In other biotech developments, a global team of scientists have resequenced the genome of 292 varieties of pigeonpea – an important crop for smallholder farmers in Africa and Asia – which not only traces the origins of the legume to Madhya Pradesh in central India but has resulted in the discovery of disease-resistance and other traits that will lead to improved varieties. Researchers hope that this breakthrough will lead to higher profits for smallholder farmers and make it more affordable for poorer consumers, boosting food security among millions in the developing world.

This week also saw the close of the annual African Development Bank (AfDB) meeting, which took place this year in Ahmedabad, India. The meeting focused on transforming African agriculture to create wealth – including encouraging youth, researchers and the private sector to treat African agriculture as a business. The meeting also encouraged African collaboration with Indian experts to learn from its agricultural and economic successes.

From the B4FA Fellows, we have one piece from Michael Ssali covering the continued fight against fall armyworm. Meanwhile, Lominda Afedraru sends in several pieces, writing about farmers’ optimism regarding disease-resistant cassavaempowering rural farmers with technologies for improved yields; and the benefits of growing chillies in Uganda.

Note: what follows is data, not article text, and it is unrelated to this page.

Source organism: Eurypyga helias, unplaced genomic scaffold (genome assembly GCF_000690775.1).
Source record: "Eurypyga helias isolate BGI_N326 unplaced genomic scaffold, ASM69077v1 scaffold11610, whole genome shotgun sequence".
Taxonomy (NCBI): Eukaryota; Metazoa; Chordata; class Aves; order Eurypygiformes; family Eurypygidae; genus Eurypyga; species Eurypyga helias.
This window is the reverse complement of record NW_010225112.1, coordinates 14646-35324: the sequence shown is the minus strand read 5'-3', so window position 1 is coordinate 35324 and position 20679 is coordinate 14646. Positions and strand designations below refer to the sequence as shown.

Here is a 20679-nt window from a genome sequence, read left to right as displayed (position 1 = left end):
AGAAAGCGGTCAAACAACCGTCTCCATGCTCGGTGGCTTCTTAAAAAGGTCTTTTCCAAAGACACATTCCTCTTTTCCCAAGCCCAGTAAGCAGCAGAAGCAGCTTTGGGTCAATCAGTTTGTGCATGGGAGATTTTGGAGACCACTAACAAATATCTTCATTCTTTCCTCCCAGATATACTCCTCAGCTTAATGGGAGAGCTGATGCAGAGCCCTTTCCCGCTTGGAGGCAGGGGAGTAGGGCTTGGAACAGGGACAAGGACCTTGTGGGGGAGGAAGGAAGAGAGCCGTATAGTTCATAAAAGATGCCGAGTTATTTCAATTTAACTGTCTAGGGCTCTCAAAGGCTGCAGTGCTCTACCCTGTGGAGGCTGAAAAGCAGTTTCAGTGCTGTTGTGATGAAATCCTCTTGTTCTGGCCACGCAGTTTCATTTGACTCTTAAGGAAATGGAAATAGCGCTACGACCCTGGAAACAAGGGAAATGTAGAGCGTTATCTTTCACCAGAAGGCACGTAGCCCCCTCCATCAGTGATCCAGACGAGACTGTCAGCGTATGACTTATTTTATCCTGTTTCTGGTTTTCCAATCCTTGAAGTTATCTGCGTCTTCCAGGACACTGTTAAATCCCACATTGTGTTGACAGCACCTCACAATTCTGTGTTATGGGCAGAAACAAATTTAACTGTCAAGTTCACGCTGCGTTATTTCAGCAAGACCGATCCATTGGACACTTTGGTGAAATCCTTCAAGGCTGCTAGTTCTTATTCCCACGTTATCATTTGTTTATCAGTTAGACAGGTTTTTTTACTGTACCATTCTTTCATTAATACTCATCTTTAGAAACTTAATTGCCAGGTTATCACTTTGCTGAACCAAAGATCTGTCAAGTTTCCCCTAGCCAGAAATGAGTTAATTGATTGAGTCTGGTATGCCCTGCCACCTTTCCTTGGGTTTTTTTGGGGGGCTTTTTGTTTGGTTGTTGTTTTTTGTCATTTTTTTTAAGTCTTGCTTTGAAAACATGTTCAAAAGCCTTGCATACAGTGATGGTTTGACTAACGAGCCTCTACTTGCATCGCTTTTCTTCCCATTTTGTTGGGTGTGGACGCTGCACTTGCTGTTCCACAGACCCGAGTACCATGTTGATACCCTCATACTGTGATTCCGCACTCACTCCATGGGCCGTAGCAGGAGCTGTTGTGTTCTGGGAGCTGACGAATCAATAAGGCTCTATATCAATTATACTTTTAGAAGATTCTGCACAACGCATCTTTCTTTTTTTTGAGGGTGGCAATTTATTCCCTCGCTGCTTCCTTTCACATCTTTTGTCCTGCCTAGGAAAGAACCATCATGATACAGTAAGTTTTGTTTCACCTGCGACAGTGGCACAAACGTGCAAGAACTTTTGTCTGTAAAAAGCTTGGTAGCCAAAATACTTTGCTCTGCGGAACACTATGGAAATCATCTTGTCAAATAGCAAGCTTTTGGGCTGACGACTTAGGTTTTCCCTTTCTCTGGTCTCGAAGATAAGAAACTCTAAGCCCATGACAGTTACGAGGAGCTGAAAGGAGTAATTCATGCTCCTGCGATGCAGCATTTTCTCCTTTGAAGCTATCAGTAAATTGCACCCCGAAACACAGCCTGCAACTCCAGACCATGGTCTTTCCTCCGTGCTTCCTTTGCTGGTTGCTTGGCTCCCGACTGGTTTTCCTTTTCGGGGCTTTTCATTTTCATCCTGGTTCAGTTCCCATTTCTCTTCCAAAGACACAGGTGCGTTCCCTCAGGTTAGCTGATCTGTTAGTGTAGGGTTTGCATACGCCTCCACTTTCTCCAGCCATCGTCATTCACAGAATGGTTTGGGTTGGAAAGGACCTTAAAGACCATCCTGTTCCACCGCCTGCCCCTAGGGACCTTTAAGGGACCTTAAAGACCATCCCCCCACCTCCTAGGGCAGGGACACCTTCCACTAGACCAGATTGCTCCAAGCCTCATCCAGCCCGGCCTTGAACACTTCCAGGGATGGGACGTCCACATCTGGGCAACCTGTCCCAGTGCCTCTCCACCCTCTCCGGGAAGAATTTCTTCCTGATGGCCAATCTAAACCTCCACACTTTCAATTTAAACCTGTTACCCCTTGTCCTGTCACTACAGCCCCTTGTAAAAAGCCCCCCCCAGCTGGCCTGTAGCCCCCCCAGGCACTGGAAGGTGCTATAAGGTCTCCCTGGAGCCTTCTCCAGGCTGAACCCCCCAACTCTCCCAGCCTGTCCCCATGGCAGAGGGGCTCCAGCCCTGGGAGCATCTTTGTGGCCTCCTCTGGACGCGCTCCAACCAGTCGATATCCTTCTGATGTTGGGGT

We are also very pleased to announce that Ugandan B4FA Fellows Christopher Bendana, Lominda Afedraru, Henry Lutaaya, Sara Mawerere, and Michael Ssali were all recently nominated by the public and subsequently recognized with media awards given by the National Agricultural Research Organisation, the Uganda Bioscience and Biotechnology Consortium, the Uganda Biotechnology Information Centre and Science For Development in appreciation of these journalists’ contribution to the understanding of biotechnology among members of the public. Congratulations, all!

As ever, please send questions, comments and story links to [email protected] and visit  for further reading and useful resources. Follow us on Twitter or Facebook to keep up with daily news and join the conversation.


CRISPR gene editing can cause hundreds of unintended mutations

CRISPR creator Jennifer Doudna on the promises—and pitfalls—of easy genetic modification